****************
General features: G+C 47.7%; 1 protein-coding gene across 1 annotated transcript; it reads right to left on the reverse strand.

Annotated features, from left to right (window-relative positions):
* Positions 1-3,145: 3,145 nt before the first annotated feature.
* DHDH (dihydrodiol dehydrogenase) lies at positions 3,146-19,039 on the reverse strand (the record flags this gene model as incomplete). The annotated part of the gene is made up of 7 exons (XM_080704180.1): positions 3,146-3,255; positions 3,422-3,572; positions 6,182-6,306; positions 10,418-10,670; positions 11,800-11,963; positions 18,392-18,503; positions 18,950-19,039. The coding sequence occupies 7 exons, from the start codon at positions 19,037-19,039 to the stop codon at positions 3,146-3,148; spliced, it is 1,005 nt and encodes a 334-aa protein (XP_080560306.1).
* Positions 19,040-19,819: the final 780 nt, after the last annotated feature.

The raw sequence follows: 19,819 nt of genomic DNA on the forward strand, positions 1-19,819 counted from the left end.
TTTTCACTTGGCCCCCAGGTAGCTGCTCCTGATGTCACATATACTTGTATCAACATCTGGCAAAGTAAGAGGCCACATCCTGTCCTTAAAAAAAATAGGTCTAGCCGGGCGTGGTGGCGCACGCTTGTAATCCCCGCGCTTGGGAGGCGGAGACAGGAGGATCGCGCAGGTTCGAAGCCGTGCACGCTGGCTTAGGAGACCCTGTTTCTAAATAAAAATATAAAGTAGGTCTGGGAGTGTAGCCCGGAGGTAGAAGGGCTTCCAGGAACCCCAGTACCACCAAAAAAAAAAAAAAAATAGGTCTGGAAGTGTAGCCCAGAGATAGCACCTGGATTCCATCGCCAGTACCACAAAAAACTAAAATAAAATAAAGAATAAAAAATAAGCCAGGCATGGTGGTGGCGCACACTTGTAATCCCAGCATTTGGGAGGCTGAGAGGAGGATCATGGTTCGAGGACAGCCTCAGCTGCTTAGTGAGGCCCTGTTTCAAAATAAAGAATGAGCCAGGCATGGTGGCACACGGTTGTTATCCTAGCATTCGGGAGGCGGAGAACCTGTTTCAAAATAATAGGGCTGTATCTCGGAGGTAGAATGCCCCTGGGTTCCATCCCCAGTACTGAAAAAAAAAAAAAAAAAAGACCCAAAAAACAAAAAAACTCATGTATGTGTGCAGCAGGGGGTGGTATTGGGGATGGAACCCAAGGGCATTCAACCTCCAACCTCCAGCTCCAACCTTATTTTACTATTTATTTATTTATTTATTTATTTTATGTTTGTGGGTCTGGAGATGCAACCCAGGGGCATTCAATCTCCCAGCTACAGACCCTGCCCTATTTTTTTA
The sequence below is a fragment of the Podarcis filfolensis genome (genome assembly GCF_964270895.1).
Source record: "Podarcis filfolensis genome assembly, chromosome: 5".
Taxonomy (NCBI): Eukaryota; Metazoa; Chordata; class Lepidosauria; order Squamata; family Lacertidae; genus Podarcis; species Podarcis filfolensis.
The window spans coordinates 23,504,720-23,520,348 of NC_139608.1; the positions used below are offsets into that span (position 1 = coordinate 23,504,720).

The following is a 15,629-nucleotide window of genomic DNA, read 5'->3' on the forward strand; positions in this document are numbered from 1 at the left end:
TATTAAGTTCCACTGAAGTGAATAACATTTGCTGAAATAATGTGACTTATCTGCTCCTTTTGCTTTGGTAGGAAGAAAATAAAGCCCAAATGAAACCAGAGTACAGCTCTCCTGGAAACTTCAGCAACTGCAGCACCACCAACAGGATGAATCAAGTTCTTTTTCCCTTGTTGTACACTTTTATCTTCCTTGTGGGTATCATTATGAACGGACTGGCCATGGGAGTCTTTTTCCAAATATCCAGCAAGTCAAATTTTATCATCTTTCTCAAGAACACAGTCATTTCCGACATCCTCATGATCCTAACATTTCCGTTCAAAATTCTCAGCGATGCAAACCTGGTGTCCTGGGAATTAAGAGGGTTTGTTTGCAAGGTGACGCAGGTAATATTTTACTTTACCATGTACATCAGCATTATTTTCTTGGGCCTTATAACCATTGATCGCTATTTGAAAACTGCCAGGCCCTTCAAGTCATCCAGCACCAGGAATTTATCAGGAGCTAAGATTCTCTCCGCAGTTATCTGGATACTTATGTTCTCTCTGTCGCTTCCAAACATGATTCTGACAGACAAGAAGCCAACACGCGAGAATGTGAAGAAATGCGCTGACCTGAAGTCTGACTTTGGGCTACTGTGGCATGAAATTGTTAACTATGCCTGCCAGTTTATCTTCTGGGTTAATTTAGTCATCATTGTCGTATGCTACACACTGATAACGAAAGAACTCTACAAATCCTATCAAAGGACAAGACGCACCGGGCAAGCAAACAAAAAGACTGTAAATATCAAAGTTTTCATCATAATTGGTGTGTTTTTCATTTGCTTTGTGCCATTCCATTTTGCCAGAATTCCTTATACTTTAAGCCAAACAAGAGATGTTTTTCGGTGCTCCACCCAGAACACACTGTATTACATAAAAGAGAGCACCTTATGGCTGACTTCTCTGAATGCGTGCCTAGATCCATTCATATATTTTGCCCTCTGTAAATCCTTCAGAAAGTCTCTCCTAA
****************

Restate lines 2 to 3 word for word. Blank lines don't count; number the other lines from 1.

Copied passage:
Annotated features, from left to right (window-relative positions):
* Positions 1-3,145: 3,145 nt before the first annotated feature.